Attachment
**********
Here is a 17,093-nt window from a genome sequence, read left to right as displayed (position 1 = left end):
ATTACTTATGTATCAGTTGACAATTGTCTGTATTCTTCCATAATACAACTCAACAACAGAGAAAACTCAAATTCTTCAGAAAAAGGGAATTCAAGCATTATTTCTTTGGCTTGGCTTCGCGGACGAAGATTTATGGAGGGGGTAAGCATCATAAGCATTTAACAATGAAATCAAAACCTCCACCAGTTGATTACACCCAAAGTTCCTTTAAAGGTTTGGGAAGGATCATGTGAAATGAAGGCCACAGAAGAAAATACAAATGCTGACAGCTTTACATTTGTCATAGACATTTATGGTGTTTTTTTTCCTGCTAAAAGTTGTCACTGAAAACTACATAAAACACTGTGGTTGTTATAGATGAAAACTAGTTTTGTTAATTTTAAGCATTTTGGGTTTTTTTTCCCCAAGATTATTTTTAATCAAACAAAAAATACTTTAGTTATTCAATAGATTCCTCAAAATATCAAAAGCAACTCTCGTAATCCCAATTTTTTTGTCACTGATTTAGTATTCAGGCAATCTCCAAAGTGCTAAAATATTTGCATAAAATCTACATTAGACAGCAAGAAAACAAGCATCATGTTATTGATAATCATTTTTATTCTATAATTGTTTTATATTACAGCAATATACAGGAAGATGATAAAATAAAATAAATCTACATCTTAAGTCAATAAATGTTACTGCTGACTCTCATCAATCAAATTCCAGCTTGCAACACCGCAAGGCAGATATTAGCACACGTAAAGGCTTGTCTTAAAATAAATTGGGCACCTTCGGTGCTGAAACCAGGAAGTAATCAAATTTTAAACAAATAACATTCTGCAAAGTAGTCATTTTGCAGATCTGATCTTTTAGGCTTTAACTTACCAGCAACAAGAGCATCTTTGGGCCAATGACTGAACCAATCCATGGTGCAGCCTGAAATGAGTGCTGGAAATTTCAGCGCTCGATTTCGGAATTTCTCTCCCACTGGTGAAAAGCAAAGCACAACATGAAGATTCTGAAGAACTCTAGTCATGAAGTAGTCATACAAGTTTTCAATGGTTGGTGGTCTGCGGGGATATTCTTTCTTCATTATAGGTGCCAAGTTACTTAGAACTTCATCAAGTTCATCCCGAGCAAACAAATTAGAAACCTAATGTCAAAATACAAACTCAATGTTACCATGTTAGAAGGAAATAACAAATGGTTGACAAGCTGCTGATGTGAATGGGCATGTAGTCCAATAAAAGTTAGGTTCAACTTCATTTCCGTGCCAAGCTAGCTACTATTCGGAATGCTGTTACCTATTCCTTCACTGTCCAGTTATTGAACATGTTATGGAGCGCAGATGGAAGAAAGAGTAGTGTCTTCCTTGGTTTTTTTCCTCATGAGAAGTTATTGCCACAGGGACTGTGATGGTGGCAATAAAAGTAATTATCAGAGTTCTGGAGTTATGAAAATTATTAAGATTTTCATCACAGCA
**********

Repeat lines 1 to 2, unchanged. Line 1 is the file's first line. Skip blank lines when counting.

Here is a 17,093-nt window from a genome sequence, read left to right as displayed (position 1 = left end):
ATTACTTATGTATCAGTTGACAATTGTCTGTATTCTTCCATAATACAACTCAACAACAGAGAAAACTCAAATTCTTCAGAAAAAGGGAATTCAAGCATTATTTCTTTGGCTTGGCTTCGCGGACGAAGATTTATGGAGGGGGTAAGCATCATAAGCATTTAACAATGAAATCAAAACCTCCACCAGTTGATTACACCCAAAGTTCCTTTAAAGGTTTGGGAAGGATCATGTGAAATGAAGGCCACAGAAGAAAATACAAATGCTGACAGCTTTACATTTGTCATAGACATTTATGGTGTTTTTTTTCCTGCTAAAAGTTGTCACTGAAAACTACATAAAACACTGTGGTTGTTATAGATGAAAACTAGTTTTGTTAATTTTAAGCATTTTGGGTTTTTTTTCCCCAAGATTATTTTTAATCAAACAAAAAATACTTTAGTTATTCAATAGATTCCTCAAAATATCAAAAGCAACTCTCGTAATCCCAATTTTTTTGTCACTGATTTAGTATTCAGGCAATCTCCAAAGTGCTAAAATATTTGCATAAAATCTACATTAGACAGCAAGAAAACAAGCATCATGTTATTGATAATCATTTTTATTCTATAATTGTTTTATATTACAGCAATATACAGGAAGATGATAAAATAAAATAAATCTACATCTTAAGTCAATAAATGTTACTGCTGACTCTCATCAATCAAATTCCAGCTTGCAACACCGCAAGGCAGATATTAGCACACGTAAAGGCTTGTCTTAAAATAAATTGGGCACCTTCGGTGCTGAAACCAGGAAGTAATCAAATTTTAAACAAATAACATTCTGCAAAGTAGTCATTTTGCAGATCTGATCTTTTAGGCTTTAACTTACCAGCAACAAGAGCATCTTTGGGCCAATGACTGAACCAATCCATGGTGCAGCCTGAAATGAGTGCTGGAAATTTCAGCGCTCGATTTCGGAATTTCTCTCCCACTGGTGAAAAGCAAAGCACAACATGAAGATTCTGAAGAACTCTAGTCATGAAGTAGTCATACAAGTTTTCAATGGTTGGTGGTCTGCGGGGATATTCTTTCTTCATTATAGGTGCCAAGTTACTTAGAACTTCATCAAGTTCATCCCGAGCAAACAAATTAGAAACCTAATGTCAAAATACAAACTCAATGTTACCATGTTAGAAGGAAATAACAAATGGTTGACAAGCTGCTGATGTGAATGGGCATGTAGTCCAATAAAAGTTAGGTTCAACTTCATTTCCGTGCCAAGCTAGCTACTATTCGGAATGCTGTTACCTATTCCTTCACTGTCCAGTTATTGAACATGTTATGGAGCGCAGATGGAAGAAAGAGTAGTGTCTTCCTTGGTTTTTTTCCTCATGAGAAGTTATTGCCACAGGGACTGTGATGGTGGCAATAAAAGTAATTATCAGAGTTCTGGAGTTATGAAAATTATTAAGATTTTCATCACAGCA